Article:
Further, the Employment Judge’s decision was not objectionable on policy grounds as in the circumstances of a transfer, employees should know where they stand – this will be clearest where a particular employee is assigned to a recognised team serving a particular client.
The Employment Appeal Tribunal’s decision confirms that the fact that a group of employees works mostly, or even entirely, for a particular client is, on its own, insufficient evidence of an "organised grouping", as required to satisfy regulation 3(3)(a)(i) of TUPE.
The distinction between the need to be able to identify an “organised grouping” and the need to identify employees who are “assigned” to any such grouping is important as, in our experience, businesses will often consider only the second issue but do so by proceeding directly to a slightly different question of whether, and if so which, employees are assigned to the work arising from a particular service contract. They then work backwards along the lines that if employees are undertaking the work, they must be assigned to the grouping and, therefore, a grouping must exist. The EAT judgment has made it clear that that approach is flawed.
Although the proportion of time that employees spend carrying out work for a particular client will be relevant to the question of whether they are assigned to an organised grouping, for there to be a service provision change under regulation 3(1)(b), and a legitimate transfer, it must first be shown that the employees are deliberately organised into an identifiable group for the purpose of serving a particular client.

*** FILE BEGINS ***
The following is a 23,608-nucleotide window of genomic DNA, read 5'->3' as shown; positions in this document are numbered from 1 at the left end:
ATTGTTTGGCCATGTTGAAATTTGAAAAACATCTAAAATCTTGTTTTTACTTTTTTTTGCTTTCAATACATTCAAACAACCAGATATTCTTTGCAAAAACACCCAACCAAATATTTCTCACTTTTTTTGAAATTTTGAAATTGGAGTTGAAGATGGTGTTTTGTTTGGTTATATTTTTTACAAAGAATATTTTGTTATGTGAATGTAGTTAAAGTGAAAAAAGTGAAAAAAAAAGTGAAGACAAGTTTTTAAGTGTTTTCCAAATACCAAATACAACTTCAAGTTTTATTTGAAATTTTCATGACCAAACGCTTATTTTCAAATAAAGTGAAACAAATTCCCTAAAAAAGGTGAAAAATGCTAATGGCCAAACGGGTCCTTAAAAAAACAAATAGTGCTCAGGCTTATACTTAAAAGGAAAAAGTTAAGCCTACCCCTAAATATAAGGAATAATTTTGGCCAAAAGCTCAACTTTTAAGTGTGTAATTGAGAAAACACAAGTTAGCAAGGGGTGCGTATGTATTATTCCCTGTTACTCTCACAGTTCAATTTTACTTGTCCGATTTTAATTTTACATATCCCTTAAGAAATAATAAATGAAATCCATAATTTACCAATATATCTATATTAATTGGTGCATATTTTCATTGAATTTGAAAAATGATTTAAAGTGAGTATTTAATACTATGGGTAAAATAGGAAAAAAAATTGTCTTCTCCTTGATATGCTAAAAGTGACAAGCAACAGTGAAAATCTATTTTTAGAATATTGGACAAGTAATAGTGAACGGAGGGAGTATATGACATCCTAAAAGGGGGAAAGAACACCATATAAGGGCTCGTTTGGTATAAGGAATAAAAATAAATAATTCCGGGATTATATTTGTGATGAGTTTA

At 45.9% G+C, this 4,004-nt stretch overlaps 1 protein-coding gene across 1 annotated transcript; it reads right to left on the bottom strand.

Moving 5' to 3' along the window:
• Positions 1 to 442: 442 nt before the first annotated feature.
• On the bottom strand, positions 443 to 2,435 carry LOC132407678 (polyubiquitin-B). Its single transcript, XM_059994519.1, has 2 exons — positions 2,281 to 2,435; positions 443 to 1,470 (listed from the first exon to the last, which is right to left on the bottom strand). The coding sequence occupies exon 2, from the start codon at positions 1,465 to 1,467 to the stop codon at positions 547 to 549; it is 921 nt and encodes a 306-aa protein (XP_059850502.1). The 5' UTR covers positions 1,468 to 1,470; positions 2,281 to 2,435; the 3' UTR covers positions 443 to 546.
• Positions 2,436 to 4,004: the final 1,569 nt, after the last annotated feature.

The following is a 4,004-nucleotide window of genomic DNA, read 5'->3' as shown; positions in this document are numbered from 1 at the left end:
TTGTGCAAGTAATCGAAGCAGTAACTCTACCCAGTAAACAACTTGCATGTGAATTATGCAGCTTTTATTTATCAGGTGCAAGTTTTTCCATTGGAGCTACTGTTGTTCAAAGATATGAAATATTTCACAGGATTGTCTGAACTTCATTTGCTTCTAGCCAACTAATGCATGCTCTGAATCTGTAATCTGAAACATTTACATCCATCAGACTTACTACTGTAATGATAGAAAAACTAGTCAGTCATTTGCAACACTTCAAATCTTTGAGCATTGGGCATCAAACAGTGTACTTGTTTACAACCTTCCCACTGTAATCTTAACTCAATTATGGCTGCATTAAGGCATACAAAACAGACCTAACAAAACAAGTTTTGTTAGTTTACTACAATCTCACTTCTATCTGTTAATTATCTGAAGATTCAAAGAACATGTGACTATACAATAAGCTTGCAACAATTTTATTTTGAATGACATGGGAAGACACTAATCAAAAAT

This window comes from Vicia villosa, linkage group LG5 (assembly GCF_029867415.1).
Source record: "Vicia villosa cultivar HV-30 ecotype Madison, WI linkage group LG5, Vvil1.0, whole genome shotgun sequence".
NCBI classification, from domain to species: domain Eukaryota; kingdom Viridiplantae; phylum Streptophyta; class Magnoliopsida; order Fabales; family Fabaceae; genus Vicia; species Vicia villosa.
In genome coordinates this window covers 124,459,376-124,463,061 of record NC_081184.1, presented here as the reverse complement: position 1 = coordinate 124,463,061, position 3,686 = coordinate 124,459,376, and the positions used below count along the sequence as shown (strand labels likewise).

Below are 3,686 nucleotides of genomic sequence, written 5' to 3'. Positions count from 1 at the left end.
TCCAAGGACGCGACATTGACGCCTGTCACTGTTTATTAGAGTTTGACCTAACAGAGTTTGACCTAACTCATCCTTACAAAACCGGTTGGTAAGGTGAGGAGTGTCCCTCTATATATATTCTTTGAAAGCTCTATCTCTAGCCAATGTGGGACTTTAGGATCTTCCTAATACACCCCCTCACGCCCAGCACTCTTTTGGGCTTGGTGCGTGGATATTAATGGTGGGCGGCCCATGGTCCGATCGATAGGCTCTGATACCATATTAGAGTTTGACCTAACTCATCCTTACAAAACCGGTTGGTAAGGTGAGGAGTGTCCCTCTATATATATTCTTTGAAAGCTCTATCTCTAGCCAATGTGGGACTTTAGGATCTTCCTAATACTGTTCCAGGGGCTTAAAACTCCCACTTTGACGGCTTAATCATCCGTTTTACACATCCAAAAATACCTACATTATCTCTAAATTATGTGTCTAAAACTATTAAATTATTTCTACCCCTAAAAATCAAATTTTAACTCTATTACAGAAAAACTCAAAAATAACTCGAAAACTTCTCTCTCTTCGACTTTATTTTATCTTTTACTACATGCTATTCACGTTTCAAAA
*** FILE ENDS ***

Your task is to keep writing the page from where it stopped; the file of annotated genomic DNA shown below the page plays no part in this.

Organisations with a few, key clients, who carry out specific tasks for such clients and are likely to be significantly affected by a client taking their business elsewhere, should consider organising their employees into clear, client-focussed teams to avoid the risk of those employees principally engaged on one client’s work not “following the work” should the client in question change their service provider.
Although it is expected that employees in a particular team will spend the majority of their time working for a particular client, they will not necessarily be required to spend all of their time working for that client, which will allow organisations to retain some functional flexibility.
In summary, our advice is that if a service contract is let or re-let and a question arises of whether there has been a transfer by way of a service provision change, the staged enquiring process will need to be as follows:
1. Is there an “organised grouping of employees” which has as its principal purpose the carrying out of the activities of a service contract?
2. If so, has the carrying out of those activities transferred to another provider?
3. If so, which employees, if any, were “assigned” to the organised grouping?
29 February 2012.